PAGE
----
History is a cycle of recycles. Never-ending births and rebirths. Time and time again, the new phoenixes arise from the ashes of the old ways, born from a “death” that never dies.
The original subtitle for this piece was “Every Lesson The Publishing Industry Needs To Learn Was Taught 65 Million Years Ago.” And in that case, the master teacher was a giant rock from outer space. No artful soliloquies were waxed rhapsodic by this six-mile-wide asteriod when it visited our planet and “surfed” the Yucatan peninsula. Yet our astral guest and its master lesson have remained with our dear Earth ever since, teaching all those who can open their minds to see the inevitablity of the inevitable.
In the last decade, not one but two meteors have struck, this time at the heart of the publishing world. First, do-it-yourself publishing, upending a century of print-centric contracts and distribution methods. Second, the digital e-book reader, which bypasses print distribution entirely.
The key question: How have the “Big Five” publishers reacted to the entire publishing world changing around them? They signed Amanda Hocking and E.L. James, after these two women proved they did not need a major publisher to sell large numbers. The D.I.Y “tail” is now wagging their dog, to the point where the newest print deals with Hugh Howey and John Locke allowed them to keep their e-book rights. The New York publishing houses, by their own admission, are no longer dictating the terms for every authors’ success, and in the cases above they are simply hitching a ride on the authors’ own coat tails.
The Big Five’s contract language and terms have changed very little; even as the advances, promotions and shelf space allocations that “justified” such terms are now dying on the vine. Is it any wonder why many authors who could play the New York game now orbit around the “meteor” of do-it-yourself publishing?
One big question remains. Is do-it-yourself publishing a meteor, or an infant dinosaur?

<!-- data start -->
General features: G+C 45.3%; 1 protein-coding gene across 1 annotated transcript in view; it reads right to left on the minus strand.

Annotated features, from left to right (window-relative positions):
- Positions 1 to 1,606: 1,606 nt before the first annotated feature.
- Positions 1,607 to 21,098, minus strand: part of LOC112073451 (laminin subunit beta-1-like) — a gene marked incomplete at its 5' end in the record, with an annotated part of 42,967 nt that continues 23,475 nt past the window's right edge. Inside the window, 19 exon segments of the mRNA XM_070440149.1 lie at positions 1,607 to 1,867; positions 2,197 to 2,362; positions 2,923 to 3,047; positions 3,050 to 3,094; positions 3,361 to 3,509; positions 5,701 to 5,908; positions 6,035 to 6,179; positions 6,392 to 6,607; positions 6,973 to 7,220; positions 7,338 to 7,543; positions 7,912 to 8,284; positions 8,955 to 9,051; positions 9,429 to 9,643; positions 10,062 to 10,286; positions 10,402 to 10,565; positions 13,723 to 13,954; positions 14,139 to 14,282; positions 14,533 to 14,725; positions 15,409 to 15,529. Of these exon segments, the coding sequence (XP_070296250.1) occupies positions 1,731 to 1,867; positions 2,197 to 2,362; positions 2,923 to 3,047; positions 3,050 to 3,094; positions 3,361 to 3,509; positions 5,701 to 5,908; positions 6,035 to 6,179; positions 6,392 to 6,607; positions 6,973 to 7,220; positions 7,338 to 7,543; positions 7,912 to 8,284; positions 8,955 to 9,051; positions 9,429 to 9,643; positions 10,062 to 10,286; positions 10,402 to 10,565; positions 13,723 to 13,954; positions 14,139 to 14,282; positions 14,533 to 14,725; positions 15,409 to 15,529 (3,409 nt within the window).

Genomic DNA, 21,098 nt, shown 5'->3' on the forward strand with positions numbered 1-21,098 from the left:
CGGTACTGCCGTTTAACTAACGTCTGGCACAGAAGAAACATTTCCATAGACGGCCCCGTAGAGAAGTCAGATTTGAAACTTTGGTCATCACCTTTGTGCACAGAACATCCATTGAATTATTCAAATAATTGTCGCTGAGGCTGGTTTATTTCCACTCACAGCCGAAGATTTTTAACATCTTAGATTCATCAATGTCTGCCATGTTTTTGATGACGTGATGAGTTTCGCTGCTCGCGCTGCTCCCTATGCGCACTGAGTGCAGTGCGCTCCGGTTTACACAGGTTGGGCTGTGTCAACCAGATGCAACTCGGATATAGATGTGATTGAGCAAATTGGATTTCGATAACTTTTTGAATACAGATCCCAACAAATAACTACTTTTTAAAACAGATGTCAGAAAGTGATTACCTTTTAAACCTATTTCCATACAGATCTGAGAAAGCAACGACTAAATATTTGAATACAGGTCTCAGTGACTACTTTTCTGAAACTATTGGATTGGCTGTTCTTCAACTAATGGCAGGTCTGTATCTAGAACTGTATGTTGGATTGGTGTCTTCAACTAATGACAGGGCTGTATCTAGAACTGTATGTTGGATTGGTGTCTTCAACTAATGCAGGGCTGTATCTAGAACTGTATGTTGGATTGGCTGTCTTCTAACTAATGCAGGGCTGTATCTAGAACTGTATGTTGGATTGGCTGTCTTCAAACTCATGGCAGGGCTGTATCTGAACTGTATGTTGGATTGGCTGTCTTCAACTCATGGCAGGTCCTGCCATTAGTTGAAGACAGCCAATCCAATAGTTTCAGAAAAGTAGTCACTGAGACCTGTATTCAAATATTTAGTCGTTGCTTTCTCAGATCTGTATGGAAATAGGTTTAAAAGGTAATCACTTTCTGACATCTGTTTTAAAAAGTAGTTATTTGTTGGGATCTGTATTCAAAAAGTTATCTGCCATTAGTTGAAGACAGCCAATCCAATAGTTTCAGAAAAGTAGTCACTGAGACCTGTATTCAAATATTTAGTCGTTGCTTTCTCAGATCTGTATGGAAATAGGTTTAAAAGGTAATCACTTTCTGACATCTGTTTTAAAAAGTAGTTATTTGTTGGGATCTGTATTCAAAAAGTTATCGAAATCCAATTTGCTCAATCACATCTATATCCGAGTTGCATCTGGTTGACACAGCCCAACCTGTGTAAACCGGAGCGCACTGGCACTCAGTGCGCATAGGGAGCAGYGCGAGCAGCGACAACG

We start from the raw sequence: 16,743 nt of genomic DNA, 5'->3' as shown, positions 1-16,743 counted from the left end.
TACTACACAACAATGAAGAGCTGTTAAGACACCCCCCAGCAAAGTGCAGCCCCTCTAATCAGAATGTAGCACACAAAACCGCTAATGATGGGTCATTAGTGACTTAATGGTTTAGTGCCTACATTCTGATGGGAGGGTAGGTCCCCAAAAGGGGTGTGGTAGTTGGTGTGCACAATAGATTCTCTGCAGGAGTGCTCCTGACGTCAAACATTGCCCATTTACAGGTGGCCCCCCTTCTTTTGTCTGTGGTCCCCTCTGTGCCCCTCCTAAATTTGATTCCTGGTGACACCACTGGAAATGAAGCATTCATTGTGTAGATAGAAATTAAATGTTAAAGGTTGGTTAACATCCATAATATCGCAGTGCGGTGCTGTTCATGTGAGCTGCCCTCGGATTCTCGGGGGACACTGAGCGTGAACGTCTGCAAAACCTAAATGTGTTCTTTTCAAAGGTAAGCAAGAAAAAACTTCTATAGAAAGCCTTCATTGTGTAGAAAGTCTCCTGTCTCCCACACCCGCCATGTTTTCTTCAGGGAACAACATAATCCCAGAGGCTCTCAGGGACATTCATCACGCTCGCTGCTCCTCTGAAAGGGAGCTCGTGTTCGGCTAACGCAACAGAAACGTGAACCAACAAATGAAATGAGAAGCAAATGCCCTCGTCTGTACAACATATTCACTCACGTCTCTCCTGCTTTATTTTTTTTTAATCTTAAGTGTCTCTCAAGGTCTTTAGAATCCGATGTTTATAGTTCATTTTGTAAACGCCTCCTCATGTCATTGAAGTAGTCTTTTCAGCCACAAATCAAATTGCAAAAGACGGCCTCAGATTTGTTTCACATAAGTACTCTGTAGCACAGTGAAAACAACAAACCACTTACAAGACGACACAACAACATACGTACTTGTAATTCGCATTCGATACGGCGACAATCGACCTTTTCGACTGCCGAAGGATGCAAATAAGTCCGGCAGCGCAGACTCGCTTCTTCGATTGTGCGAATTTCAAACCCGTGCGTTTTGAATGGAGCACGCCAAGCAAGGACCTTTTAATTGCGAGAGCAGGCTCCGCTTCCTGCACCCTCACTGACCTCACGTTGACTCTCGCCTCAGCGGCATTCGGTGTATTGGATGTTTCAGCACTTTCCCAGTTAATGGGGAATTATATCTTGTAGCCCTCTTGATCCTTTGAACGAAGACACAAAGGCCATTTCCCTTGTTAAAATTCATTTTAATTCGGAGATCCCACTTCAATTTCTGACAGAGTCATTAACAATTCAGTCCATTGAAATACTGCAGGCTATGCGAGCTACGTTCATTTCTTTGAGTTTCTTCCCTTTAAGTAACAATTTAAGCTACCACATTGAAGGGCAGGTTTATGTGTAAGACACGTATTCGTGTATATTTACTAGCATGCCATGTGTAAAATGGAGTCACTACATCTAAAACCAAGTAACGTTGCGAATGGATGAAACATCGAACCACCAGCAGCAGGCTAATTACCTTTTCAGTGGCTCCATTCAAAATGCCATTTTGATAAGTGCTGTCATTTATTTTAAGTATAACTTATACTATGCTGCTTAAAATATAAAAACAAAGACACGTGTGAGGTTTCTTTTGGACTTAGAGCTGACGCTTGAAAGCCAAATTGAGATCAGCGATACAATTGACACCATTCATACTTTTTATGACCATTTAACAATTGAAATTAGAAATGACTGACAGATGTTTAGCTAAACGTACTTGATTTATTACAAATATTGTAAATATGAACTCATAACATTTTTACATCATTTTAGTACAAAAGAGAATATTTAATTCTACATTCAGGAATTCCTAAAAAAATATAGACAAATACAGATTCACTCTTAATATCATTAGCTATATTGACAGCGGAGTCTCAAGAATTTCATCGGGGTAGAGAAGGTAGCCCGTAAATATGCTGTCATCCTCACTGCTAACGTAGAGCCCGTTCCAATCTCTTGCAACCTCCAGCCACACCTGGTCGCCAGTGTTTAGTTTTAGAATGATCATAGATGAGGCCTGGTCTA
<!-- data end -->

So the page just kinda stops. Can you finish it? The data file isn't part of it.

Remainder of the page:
Will do-it-yourself publishing burn bright in the sky, then come crashing to Earth from major online retailers suddenly pulling the plug on direct do-it-yourself publishing? The voices suggesting this “insane” possiblility; are they mad rants from the farthest fringes of the Internet, or are they the earliest harbingers of an inevitable outcome the great majority cannot even visualize as yet?
Do-it-yourself publishing may be the new dinosaur, disguised as a meteor. Meet the new boss, same as the old boss. New strengths, and new weaknesses to match. The odds of a single author rising from the DIY jungle worsening daily, as potential readers have to sift through a mass of e-books growing at a geometric rate. Readers left sifting for tiny grains of diamonds in the near-infinite sand dunes. Already no end is in sight for this paradigm, and more importantly no fundamental change is in sight. And, as the events 65 million years ago taught us, we know what happens when an established “institution” cannot adapt to changin conditions.
As “impossible” as it may seem right now that a major online retailer could “pull the plug” on direct do-it-yourself publishing, the wise will take the time to consider what would happen if they did. Millions of authors’ dreams would “die” all at once, enough of a “disturbance in the Force” to turn us all into Obi-Wan Kenobis for a day. The new dinosaur, dying a meteor’s death.
The master lesson: Those who cannot adapt to a major paradigm shift will be buried by the winds of change, the bones of what they used to be fossilizing under layers of “ashes to ashes, and dust to dust.”
You are reading this because your mammal ancestors could adapt. They survived in a world full of dinosaurs, but what mattered is that they could also thrive in a harsh world that drove the dinosaurs to extinction. Adaptablility meant being able to work around the dinosaurs while they were still alive, and work around their carcasses after the meteor had its last laugh. And 65 million years later, adaptability means being able to recognize dinosaurs and meteors when you see them, and being able to work with every possible outcome.